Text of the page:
Traffic Tickets

Traffic tickets issued for violations of traffic laws are costly mistakes. Know the rules of the road in the state in which you drive, understand the penalties associated with tickets, and find out what you need to do to pay or contest a ticket.

What is a Traffic Ticket?

Traffic tickets are citations given for minor violations of traffic laws. They are considered infractions, less serious incidents than misdemeanors or felonies. You may get a ticket for a moving or a non-moving violation, such as parking illegally.

Depending on the violation, a ticket may result in points on your driver’s license. Tickets also carry fines, which vary by the type of infraction. Traffic laws and resulting penalties are set at the state level. You may face higher fines in one state than in another.

Examples of Traffic Violations

The rules of the road vary by state and municipality, but there are many common traffic laws you can be ticketed for in most or all states:

  • Driving over the speed limit or driving too slowly
  • Violating right-of-way rules
  • Texting or otherwise using a cell phone
  • Other types of distracted driving
  • Violating lane change or U-turn rules
  • Following too closely behind other vehicles
  • Going through a red light or ignoring a stop sign
  • Operating a vehicle without a license

More serious driving violations, such as driving under the influence and reckless driving, can lead to criminal charges rather than tickets.

What Information is on Traffic Tickets?

The paper ticket a police officer gives you is important because it provides the information you need to pay the fine or contest the ticket. If you lose your ticket, contact the police department that issued it.

Traffic tickets include information about your vehicle, a description of the violation, the time and place it occurred, and the identity of the ticketing officer. It also has information about what to do next. For instance, you may need to call the court.

What Are the Consequences of Getting a Ticket?

Failing to obey traffic laws can be dangerous. You could cause an accident, damaging property, hurting others, or even causing a fatality. In light of these possibilities, a traffic ticket isn’t such a bad outcome, but it will have consequences:

  • Fines. A traffic ticket is a financial penalty. You will be charged for breaking traffic laws. Fines for tickets can be up to $400. The amount depends on the laws broken and the jurisdiction.
  • Suspended license. You may also lose your license for getting a ticket. Every state is different, but generally, if you get too many tickets and rack up enough points on your license, it will be suspended. Drivers under the age of 18 can lose their license after just one offense.
  • Increased insurance rates. When you get points on your license from traffic violations, your insurance company may consider you a riskier driver. One minor ticket may not impact the premium, but two or more violations will likely raise your rate.
  • Traffic school. In some states, traffic school is an option, an alternative to paying a fine and getting points on your license. Most programs take an entire day, although some can be completed online.

Can I Go to Jail for Traffic Tickets?

Police issue tickets for infractions, which are minor offenses with no jail time. You can go to jail for more serious violations that lead to criminal charges. You can be arrested if you ignore a ticket, fail to pay tickets or continue driving on a suspended license. A judge can issue a warrant for your arrest.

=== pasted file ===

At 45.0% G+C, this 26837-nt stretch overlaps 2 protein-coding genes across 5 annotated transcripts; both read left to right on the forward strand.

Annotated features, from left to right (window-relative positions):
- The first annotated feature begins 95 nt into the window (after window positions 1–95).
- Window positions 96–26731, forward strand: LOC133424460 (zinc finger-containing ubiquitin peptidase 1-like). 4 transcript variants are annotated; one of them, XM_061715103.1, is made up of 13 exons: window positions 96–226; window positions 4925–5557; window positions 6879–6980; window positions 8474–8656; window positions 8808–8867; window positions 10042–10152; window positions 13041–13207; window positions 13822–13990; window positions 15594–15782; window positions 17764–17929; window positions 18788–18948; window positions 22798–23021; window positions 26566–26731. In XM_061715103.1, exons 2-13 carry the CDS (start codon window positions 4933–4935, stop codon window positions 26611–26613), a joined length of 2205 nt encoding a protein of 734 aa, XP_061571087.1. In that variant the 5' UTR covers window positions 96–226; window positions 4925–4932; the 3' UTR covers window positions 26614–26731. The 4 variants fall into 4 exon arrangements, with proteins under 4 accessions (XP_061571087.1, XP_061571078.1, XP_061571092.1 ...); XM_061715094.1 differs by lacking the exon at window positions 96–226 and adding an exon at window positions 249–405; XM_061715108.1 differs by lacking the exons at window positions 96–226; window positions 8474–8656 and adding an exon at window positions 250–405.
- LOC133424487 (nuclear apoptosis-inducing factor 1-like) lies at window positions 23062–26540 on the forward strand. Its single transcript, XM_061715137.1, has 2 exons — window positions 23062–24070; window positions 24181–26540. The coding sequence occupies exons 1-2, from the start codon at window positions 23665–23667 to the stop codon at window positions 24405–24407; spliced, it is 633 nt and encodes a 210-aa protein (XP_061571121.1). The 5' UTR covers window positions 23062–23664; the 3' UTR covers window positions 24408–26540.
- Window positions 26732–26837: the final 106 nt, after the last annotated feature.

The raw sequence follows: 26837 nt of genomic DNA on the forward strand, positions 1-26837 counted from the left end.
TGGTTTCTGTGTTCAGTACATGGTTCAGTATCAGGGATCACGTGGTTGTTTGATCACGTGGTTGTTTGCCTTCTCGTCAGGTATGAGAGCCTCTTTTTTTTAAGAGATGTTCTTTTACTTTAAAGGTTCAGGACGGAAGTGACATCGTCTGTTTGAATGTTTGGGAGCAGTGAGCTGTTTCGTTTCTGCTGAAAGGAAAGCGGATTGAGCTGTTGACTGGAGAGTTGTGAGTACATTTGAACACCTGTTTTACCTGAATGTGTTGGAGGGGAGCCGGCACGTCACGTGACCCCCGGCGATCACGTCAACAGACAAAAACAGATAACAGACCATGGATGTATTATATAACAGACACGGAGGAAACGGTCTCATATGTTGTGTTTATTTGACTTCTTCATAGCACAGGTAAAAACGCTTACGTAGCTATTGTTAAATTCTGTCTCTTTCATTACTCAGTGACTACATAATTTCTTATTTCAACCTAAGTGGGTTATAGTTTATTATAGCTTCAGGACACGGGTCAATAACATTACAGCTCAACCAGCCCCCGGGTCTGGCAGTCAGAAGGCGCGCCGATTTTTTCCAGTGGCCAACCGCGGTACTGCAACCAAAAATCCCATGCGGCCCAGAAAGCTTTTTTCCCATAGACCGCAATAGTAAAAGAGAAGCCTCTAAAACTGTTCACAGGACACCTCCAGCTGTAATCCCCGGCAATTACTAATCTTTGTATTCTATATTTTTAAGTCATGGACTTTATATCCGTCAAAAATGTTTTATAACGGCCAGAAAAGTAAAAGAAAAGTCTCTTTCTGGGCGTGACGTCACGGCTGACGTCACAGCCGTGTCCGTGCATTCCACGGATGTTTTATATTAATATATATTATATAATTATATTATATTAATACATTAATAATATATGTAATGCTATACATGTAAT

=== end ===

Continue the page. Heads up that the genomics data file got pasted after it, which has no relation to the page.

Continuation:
This is a pressing social problem, as it penalizes the poor who may not be able to pay tickets.[1] If you cannot afford to pay a fine for a traffic ticket, go to court to ask the judge for alternatives. They may reduce the fine, set up a payment plan, or allow you to do community service.

What Can I Do if I Get a Traffic Ticket?

Of course, paying the ticket is often the easiest option, but it’s not the only one. If you want to save money, or if you believe you received the ticket in error, you probably have some other choices.

These options vary depending on the state in which you got the ticket but are generally available:

  1. Go to traffic school
    Many states offer an alternative to paying a traffic ticket. You can attend a traffic school or driving safety class instead. The idea is that the lesson will help you become a better driver and reduce tickets in the future. You will likely have to pay for traffic school, but it may be less than a ticket. It will also keep the violation off your record, which keeps your insurance premium lower.
  2. Contest the ticket
    Another option is to go to traffic court to dispute the ticket. Traffic courts are typically only available during normal business hours, so you may have to take time from work to see a judge. A few states allow you to contest a ticket in writing instead of going to court. To win in traffic court, you either need to convince the judge you should not have received the ticket or hope that the ticketing officer doesn’t show.
  3. Hire a traffic tickets lawyer
    If you hire a lawyer to represent you, you can avoid going to court. This is a good option if you cannot afford to take time off work. As compared to representing yourself, an attorney experienced in fighting traffic tickets will have a better chance of having the ticket rescinded.

Getting a traffic ticket can ruin your day, but you have options. If an officer pulls you over, remain calm. Don’t try to bribe the officer or get angry. You will only make the situation worse. Take the ticket and decide if you want to pay or contest it. A traffic tickets lawyer can help you.

  1. Leonard, G. (2019, October 17). A Traffic Ticket Shouldn’t Lead to Debt or Jail. Here’s How to Fix the System. Detroit Free Press.
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